BCCI president Sourav Ganguly was confident that Virat Kohli will play international cricket for a longer period than him as he rated Kohli's skills above him.
Speaking on Ranveer Show on YouTube, the former India captain said that one should not compare his and Kohli's captaincy stints.
"I don't think that (captaincy) should be the comparison... The comparison should be in terms of skill as a player. I think he is more skilful than I'm," Ganguly said on the show.
Kohli ended a wait of 1021 days without an international hundred with a scintillating 122 not out against Afghanistan in the Asia Cup as he claimed the record of highest individual score in T20Is by an Indian.
Ganguly, who played 113 Tests and 311 ODIs for India, said that Kohli will have a long career.
"We played in different generations, and we played a lot of cricket. I played in my generation, and he will continue playing, probably playing more games than I did. Currently, I have played more than what he has but he'll get past that. He is tremendous," he said.
Asked whether if he had given Kohli any advice during his lean run, Ganguly replied: "I don't get to see them. The poor guys travel a lot."
The BCCI chief said that media criticism has always been present on the players as he felt it is natural to go through ups and downs at the highest level.
"Everybody has been under media scrutiny. Just the names keep changing over a period of time. I won't get to know half of it because I didn't read so much. I would enter a hotel and the first thing I would say at the reception, 'Boss, don't put the newspaper under my door in the morning.' But now, obviously, it's a lot more; social media is on your computer and phone. But I think cricketers find a way to shut that off," Ganguly said.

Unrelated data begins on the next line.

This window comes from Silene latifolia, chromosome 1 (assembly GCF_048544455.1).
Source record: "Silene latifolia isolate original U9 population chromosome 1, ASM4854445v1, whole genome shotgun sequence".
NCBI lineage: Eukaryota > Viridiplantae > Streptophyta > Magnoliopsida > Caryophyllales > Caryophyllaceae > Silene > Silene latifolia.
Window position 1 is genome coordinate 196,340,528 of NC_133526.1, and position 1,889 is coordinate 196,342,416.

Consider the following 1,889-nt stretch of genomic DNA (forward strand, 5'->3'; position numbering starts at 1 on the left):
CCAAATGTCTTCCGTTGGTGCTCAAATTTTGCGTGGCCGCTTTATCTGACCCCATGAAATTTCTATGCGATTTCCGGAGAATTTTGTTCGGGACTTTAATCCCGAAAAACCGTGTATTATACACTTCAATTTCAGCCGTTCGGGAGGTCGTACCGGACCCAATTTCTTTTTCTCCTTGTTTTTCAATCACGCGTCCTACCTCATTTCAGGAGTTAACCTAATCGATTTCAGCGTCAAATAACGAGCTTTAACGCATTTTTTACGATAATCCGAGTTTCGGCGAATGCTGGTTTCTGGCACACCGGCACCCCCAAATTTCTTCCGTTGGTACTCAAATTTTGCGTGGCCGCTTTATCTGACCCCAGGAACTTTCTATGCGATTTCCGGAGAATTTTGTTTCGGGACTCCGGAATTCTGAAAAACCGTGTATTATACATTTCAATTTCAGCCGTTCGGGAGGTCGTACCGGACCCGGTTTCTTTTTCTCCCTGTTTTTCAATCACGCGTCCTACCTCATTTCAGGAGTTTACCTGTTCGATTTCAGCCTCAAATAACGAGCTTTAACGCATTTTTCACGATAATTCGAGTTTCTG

Speaking about his career's lowest point when he had clashed with former head coach Greg Chappell, Ganguly said that he doesn't see the episode as trauma.
"I didn't go through any trauma. I just had good days and bad days. I had less pressure, a bit more pressure and too much pressure... I don't consider it as trauma," he said.
"Young people should also look at it that way. I can say it now because I'm a bit more experienced. But the young ones should look at it as an opportunity and move on," he added.
(With inputs from PTI)